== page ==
Quebec’s Celluloid Revolution

By Jessica Murphy on June 10, 2010

“Film is a vision, a point of view,” said Quebec director Michel Brault in 2003. 

Brault and his peers - Quebec cultural giants the lot - were at the forefront in helping the province establish a national cinema distinct from the rest of Canada. They told stories from the viewpoint of les Quebecois. They gave a nation a voice in its own language on screens big and small.

In a little over a decade after the start of the Quiet Revolution, Quebec was creating  lasting icons and Canadian classics that garnered international acclaim. The recent funeral of Gilles Carle – who brought us La vie heureuse de Leopold Z and Manger - was a testament to the continued attachment between Quebecers and their filmmakers. The service broadcast live from the Notre-Dame Basilica and attended by over 2,000 artists, politicians and admirers. 

Premier Maurice Duplessis’ Great Darkness couldn’t withstand the ambition and fervour of Brault, Pierre Perrault, Gilles Groulx, Claude Jutra, and Hubert Aquin. Inspired by European techniques and pushing the boundaries of new technology, they helped unwind the tentacles of the Catholic Church clergy that had, beginning in 1913, woven themselves into cinemas across the province. 

Fernand Dansereau served as executive producer and co-director of some of the most famous films of the era. 

“Young Quebecers who were full of the fervour of the Quiet Revolution wanted to be out there making films,” he said. 

Until the 60s, the church kept a firm grip on what Quebecers could watch. In the year it was founded, Quebec’s religious censorship bureau – the Bureau de censure de vues animées – refused more films than the United Kingdom, the United States and the rest of Canada combined. Children under 16 were banished from movie halls deemed “dirty and unhealthy,” and priests like Maurice Proulx and Albert Tessier were among the few the first independent feature filmmakers in the province. 

The new found creativity during the Quiet Revolution was aided by the arrival of the National Film Board of Canada to Montreal in 1955 and the establishment of its French-language arm four years later.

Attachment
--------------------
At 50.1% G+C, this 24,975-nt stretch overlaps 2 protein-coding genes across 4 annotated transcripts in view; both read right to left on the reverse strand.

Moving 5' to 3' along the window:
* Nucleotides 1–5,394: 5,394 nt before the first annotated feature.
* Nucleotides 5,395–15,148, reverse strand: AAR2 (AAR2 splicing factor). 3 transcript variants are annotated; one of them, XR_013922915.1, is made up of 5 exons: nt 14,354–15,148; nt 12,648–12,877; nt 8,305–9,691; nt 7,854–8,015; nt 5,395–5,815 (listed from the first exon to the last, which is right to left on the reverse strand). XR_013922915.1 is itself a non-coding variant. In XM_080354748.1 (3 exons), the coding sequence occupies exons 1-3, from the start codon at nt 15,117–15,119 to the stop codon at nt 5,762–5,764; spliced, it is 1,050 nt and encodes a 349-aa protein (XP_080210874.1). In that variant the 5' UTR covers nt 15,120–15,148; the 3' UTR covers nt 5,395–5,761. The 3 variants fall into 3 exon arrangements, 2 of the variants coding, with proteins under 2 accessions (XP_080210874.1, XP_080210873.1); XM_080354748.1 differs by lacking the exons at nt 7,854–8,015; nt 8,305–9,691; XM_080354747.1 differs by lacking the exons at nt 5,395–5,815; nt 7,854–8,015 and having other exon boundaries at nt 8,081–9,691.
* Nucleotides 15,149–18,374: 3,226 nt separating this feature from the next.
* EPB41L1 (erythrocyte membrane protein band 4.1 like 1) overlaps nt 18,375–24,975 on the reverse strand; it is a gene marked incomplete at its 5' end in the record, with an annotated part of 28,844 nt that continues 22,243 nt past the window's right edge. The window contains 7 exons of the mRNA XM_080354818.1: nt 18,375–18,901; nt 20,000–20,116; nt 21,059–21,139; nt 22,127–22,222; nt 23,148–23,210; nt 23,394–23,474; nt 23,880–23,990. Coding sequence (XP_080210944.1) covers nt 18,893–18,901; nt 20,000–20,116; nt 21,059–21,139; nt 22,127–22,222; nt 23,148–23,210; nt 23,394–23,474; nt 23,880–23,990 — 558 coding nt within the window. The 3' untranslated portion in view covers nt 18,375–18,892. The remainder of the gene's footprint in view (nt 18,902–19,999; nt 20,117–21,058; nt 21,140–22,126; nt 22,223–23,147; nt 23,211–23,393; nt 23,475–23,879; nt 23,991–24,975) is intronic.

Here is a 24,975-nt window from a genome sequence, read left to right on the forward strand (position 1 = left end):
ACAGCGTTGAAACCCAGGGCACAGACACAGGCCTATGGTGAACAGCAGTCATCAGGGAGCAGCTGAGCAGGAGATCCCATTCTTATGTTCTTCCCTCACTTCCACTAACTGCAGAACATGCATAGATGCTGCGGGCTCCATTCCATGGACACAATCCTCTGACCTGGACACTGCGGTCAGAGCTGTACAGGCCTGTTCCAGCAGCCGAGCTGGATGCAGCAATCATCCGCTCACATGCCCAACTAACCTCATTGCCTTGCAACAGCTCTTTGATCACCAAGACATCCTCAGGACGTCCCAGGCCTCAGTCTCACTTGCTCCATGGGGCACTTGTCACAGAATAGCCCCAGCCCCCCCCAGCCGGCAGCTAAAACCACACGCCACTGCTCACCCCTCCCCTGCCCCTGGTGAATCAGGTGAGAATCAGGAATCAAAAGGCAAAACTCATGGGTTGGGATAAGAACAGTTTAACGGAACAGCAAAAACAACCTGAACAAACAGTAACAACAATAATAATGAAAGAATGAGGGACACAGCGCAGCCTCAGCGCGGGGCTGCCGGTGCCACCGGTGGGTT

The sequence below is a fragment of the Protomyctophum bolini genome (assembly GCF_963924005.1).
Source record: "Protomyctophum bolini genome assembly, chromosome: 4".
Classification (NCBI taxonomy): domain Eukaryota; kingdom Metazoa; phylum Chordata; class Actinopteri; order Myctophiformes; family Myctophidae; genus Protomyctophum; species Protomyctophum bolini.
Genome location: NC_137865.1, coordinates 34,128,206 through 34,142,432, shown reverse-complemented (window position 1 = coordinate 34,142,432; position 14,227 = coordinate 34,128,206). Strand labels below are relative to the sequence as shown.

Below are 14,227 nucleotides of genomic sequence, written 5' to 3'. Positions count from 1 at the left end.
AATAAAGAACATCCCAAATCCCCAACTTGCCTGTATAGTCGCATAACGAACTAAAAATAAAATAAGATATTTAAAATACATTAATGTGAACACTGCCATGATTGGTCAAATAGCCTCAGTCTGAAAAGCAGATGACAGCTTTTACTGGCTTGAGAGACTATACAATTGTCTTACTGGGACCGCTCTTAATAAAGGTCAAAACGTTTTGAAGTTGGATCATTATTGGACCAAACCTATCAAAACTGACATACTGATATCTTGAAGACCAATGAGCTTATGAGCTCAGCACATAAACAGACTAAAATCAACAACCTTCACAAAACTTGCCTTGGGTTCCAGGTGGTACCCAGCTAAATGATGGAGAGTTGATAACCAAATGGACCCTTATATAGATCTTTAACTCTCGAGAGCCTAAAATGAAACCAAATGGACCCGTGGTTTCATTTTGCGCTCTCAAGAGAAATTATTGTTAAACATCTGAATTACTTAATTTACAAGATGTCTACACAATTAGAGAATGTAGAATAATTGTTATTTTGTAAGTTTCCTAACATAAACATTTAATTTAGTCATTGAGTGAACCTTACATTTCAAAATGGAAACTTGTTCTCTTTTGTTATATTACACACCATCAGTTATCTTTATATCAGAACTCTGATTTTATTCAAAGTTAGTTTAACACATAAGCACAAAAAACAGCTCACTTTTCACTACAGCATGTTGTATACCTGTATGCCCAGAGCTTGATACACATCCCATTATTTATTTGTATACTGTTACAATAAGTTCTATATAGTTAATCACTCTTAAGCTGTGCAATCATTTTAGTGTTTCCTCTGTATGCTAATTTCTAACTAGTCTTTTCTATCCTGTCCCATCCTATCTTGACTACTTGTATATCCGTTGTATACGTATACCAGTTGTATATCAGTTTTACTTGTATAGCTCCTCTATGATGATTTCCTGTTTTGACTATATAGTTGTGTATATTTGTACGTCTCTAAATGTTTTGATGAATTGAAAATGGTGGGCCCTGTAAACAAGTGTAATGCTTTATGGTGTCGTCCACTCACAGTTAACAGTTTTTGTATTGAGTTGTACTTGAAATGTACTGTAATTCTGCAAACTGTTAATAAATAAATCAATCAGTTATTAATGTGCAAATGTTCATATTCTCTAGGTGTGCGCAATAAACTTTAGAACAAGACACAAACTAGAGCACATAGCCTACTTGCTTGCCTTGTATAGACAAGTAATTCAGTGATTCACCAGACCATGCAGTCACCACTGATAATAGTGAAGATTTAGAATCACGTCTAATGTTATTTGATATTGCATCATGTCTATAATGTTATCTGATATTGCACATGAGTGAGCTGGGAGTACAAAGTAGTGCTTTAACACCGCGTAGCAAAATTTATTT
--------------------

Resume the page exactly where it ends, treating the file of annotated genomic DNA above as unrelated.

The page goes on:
The struggle during the 50s for French-language representation at the NFB soon paid off: The 60s is known as one of the most effervescent for the film board. 

Cinematographer and director Martin Duckworth worked with a number of Quebec film-making luminaries of the day. 

“They were the golden years,” he said. “The great filmmakers were bursting at the seams. They built the foundations of Quebec cinema. They established the talents of Quebec cinema.” 

But cinema direct - the key movement in Quebec film of the time - was in many ways a reaction to the stifling bureaucracy of the NFB. 

The cinema direct style – marked by the advent of synchronic sound, hand-held camera work, and a natural approach to crafting documentaries without the intervention of voice-overs and interviews – developed as filmmakers gained the creative confidence and technological freedom to point, shoot and let subject reveal itself. 

Documentary film allowed them to push aside the rigid funding process that demanded creators stick to the exact script handed in to the film board, Dansereau explained. 

“It revealed a cinematic attitude,” he said. “We could improvise, absorb. There was a lot of creativity and at the time that was wonderful. We wanted to make our mark in this emerging society.” 

Technology, politics, youth and funding dovetailed. And the arrival in 1952 of the small screen gave the young filmmakers a ready made audience. 

“The concordance between the filmmakers and the public was there,” Dansereau said. “It corresponded to the spirit of the era. People were waking up, wanted to wake up. (The films) showed Quebec to Quebecers.” 

The titles resonate today, as relevant to our cultural fabric as films like “Easy Rider” or “Guess Who’s Coming to Dinner” are to American psychology.

Films like 1963’s “Pour la suite du monde,” a cinema direct masterpiece of layered meaning and haunting cinematography, was nominated for a Cannes Palme d’Or. 

The documentary was set on the tiny Île-aux-Coudres in the mouth of the St. Lawrence, chosen by Brault and Perreault for the people’s rustic poetic joual and the ancient beluga hunt revived in 1962 by the islanders.

Jutra’s “Mon Oncle Antoine,” often voted among the greatest Canadian film of all time and his “A tout prendre,” an autobiographic work about his bi-racial relationship. “Les raquetteurs,” a 14-minute short circa 1958 by Brault and Groulx, “Golden Gloves,” the rough-and-tumble 1961 story of boxing ambition, Jean-Claude Labrecque’s “60 cycles,” or “La Lutte,” a brault and Jutra wrestling short. 

They were part of a chorus that cried out “Nous sommes des Quebecois” before Rene Levesque wrote those words. 

“It really helped awaken the Quebec consciousness,” Dansereau said. “It wasn’t rational – it was the dynamism. It created icons.” 


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